DESIGNING FOODS WITH DIETARY BIOACTIVE LIPIDS

Functional foods (such as margarines, mayonnaise, yogurt, salad dressings, soy milk, orange juice, etc.) containing dietary bioactive components are becoming increasingly available to consumers [114]. For the successful incorporation of bioactive lipids into certain classes of food products, it is important to overcome major challenges. Proposed approaches to develop functional foods with designed bioactive lipids are indicated in Figure 1.3. The major sources of these dietary bioactive lipids include microbial sources, fish, animal, and plant sources (Stage 1 of Figure 1.3).

Lipids being hydrophobic in nature may either have a positive or negative effect on the health of an individual. Within an individual’s diet, triac- ylglycerols are major energy sources, and several diseases such as coronary heart diseases (CHDs), diabetes, and obesity are associated with its overconsumption. However, the consumption of several other bioactive lipids such as polyunsaturated FAs exerts beneficial effects on human health [19]. Therefore, these beneficial bioactive lipids with health-improving ability can be added into different food products in different forms (Table 1.2).

The beneficial bioactive lipids may be present either naturally inside the multiplex matrix of food (e.g., milk, oil, egg, etc.) or maybe incorporated as functional ingredients (e.g., vitamins or phytosterols). The key element affecting the bioavailability of a BFC is its ability to confer health benefits, in addition to providing the conventional nutritional components. The food industry has responded to this by fortifying various food products with bioactive lipids. Designing and fabricating food products incorporated with bioactive lipids is a challenge to food scientists. The major challenges are [19]:

  • • To design food products with maximum health benefits from the dietary bioactive lipids by improving their bioavailability;
  • • To incorporate adequate levels of bioactive dietary lipids into food products;
  • • To prevent chemical deterioration of bioactive lipids during processing and storage of food products;
  • • To provide an accurate and clear awareness to the consumer of health beneficial effects of these dietary lipids;
  • • To understand and quantify the composite relationship between the dietary lipids and associated impact on health benefits.
Proposed approaches to design functional foods with bioactive lipids. Source

FIGURE 1.3 Proposed approaches to design functional foods with bioactive lipids. Source: Reprinted with permission from Ref. [81]. © 2014 Royal Society of Chemistry.

To confer several health benefits as shown in Table 1.2, the bioactivity of dietary lipids must be maintained during processing, storage, transportation, and utilization of a food product. However, the desirable sensory and physicochemical attributes, appearance, flavor, and texture stability of food products should not be adversely affected. Some bioactive dietary lipids (e.g., PUFAs, and carotenoids) are chemically liable, thus their bioavailability is influenced by oxygen, light, or pro-oxidants. While carotenoids are not stable physically, crystallize, and thus lose their bioavailability when incorporated into other food matrices. Few following issues emerge while designing and developing the food product containing bioactive lipids: 1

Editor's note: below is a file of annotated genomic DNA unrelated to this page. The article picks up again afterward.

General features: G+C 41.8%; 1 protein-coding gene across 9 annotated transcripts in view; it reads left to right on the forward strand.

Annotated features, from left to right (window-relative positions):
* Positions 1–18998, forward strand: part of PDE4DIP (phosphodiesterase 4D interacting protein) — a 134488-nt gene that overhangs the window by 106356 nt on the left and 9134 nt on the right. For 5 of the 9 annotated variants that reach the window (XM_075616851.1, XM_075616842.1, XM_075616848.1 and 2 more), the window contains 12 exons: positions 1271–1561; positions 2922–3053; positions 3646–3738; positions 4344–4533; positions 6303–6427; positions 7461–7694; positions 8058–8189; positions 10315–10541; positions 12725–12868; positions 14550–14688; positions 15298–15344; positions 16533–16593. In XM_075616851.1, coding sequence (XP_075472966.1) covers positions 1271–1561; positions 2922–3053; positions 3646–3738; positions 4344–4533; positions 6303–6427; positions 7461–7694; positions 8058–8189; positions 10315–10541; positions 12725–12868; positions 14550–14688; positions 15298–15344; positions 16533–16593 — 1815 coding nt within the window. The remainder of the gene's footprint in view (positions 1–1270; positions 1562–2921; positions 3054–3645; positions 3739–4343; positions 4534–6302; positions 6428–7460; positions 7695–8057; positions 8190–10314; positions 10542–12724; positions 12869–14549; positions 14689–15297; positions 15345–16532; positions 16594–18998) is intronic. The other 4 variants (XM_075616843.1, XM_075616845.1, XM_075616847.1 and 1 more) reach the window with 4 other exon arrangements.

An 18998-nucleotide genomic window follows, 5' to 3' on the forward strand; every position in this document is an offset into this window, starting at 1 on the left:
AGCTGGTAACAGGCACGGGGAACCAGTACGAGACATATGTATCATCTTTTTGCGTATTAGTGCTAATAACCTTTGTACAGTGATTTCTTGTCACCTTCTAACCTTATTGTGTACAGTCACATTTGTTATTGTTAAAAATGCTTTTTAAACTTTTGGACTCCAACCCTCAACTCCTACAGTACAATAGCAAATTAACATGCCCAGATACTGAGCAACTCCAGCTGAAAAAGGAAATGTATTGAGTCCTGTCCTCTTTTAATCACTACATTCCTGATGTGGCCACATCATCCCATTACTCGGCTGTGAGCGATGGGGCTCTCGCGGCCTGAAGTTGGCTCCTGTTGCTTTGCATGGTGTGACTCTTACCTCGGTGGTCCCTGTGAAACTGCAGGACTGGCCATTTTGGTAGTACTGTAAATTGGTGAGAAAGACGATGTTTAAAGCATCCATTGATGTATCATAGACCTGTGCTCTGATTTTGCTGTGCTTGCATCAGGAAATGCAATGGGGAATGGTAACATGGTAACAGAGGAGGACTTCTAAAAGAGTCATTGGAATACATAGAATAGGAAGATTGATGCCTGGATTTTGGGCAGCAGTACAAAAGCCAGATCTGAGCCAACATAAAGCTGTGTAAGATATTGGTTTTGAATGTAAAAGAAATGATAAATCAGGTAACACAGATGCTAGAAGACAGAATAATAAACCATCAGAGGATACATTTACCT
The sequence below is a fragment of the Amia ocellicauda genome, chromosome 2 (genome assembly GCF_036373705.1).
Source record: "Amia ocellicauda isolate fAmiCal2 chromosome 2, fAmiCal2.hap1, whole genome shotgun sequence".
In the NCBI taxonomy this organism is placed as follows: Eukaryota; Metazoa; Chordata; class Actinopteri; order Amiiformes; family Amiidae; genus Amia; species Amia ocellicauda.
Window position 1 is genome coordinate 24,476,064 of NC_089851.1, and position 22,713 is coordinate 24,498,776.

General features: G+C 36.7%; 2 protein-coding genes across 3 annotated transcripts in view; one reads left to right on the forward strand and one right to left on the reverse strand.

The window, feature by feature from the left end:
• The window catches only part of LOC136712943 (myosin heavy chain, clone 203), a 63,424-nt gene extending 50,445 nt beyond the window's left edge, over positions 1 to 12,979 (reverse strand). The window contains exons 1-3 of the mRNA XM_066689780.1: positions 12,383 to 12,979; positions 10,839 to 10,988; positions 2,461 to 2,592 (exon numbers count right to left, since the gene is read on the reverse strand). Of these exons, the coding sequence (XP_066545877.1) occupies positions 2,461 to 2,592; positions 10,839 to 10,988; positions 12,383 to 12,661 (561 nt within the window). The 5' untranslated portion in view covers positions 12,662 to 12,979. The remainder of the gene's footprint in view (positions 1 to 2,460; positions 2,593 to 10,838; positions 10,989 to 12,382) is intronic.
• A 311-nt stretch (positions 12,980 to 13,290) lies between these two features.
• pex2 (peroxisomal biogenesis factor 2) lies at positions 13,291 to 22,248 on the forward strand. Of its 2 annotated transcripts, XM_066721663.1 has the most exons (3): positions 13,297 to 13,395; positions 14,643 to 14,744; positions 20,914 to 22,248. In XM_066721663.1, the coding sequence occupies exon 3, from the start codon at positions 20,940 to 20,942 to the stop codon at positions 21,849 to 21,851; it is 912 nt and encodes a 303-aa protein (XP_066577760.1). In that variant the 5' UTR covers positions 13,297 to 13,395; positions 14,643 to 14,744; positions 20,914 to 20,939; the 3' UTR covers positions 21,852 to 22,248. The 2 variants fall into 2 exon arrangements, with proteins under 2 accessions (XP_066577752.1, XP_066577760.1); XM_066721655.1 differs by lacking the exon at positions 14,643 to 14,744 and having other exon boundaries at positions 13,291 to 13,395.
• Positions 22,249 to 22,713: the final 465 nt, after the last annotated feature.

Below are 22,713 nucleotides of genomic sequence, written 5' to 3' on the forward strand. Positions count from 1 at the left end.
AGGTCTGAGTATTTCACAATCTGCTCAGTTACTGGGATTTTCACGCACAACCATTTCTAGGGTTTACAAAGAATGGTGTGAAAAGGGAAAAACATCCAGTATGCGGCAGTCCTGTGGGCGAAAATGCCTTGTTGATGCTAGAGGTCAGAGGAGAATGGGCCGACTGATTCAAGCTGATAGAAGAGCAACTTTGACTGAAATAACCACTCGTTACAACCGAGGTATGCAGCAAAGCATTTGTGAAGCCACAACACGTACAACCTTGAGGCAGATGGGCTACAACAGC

TABLE 1.2 Major Dietary Bioactive Lipids, Their Source, and Potential Health Benefits

Name

Examples

Sources

Health Benefits

Carotenoids

/?-Carotene, lutein, lycopene, and zeaxanthin

Pumpkin, collards, canot, tomatoes, tangerines, sweet potato, watermelon, etc.

Prevents cataract, cancer, coronary heart disease (CHD), macular degeneration, etc.

Fat-soluble vitamins; phenolic lipids

Vitamins A, D, E, and K; flavonoids

Carrots, spinach, avocados, vegetable oils, fruits, etc.

Prevents cancer, CHD, and urinary tract diseases.

Fatty acids

Docosapentaenoic acid (DPA), Eicosapentaenoic acid (EPA), docosahexaenoic acid (DFLA), stearidonic acid, a-Hnolenic acid (ALA), conjugated linoleic acid (CLA), arachidonic acid (AA)

Fish, certain algae, flaxseeds, walnut oil, collat'd greens, soybeans, borage, evening primrose (Oenothera), etc.

Prevents atherosclerosis, arrhythmias, weight gain, stroke, cancer, and immune response disorders, reduces blood pressure, improves bone health, mental health, visual acuity.

Phytosterols

Stigmasterol,

yS-sitosterol,

Campesterol

Algae, plants, vegetable oils

Coronary heart disease (CHD)

Oxidation: It is accelerated by heat, light, enzymes, metals, metallo- proteins, and microorganisms [28,105]. The products after oxidation of the bioactive dietaiy lipids not only reduce then bioavailability but also result in off-flavor development, color change, nutrient loss, and the formation of toxic compounds. PUFAs are most susceptible to oxidative reactions leading to off-flavor. The development of food products incorporated with bioactive dietaiy lipids, therefore, face a lot of challenges [19].